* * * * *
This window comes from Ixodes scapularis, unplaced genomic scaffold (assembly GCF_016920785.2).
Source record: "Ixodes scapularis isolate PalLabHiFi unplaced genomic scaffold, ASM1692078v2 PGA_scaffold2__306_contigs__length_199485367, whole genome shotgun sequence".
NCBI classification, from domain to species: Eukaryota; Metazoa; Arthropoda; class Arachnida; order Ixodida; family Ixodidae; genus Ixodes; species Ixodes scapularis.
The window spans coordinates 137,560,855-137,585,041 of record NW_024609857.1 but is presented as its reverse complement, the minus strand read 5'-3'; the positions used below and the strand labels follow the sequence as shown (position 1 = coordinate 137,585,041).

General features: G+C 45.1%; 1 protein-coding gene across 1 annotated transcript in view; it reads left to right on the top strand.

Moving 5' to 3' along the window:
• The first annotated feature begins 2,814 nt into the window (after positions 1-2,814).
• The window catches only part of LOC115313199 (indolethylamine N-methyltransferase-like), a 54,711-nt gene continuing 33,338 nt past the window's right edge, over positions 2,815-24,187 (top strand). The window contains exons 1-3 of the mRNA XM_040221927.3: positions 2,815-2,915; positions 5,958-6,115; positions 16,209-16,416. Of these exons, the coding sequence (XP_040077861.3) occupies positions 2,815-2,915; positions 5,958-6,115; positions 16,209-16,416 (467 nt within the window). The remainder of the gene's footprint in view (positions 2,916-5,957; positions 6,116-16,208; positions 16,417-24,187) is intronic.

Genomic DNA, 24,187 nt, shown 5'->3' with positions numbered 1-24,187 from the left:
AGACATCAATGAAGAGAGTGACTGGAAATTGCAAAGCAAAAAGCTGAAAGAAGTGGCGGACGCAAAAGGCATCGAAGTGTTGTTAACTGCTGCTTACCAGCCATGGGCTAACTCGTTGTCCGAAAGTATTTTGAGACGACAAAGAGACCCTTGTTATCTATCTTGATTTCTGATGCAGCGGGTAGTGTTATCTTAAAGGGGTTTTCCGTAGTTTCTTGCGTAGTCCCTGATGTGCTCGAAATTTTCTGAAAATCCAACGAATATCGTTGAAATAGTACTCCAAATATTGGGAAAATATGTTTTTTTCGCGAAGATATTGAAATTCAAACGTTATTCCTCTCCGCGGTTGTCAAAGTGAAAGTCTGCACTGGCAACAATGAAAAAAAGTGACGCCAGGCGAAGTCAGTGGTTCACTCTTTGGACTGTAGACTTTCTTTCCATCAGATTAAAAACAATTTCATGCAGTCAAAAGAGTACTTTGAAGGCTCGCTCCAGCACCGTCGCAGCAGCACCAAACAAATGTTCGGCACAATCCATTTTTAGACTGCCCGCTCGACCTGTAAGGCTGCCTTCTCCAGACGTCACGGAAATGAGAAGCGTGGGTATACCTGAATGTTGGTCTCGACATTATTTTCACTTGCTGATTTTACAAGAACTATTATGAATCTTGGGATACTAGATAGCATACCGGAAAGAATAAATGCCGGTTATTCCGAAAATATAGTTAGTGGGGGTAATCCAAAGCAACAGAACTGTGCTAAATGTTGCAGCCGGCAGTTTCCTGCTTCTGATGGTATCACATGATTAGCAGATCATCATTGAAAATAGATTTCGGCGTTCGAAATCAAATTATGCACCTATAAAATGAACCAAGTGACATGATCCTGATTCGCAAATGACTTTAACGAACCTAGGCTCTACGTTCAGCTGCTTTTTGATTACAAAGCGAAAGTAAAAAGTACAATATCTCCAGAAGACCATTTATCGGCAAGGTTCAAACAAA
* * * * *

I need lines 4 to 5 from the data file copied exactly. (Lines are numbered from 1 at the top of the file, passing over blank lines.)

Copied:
The window spans coordinates 137,560,855-137,585,041 of record NW_024609857.1 but is presented as its reverse complement, the minus strand read 5'-3'; the positions used below and the strand labels follow the sequence as shown (position 1 = coordinate 137,585,041).

General features: G+C 45.1%; 1 protein-coding gene across 1 annotated transcript in view; it reads left to right on the top strand.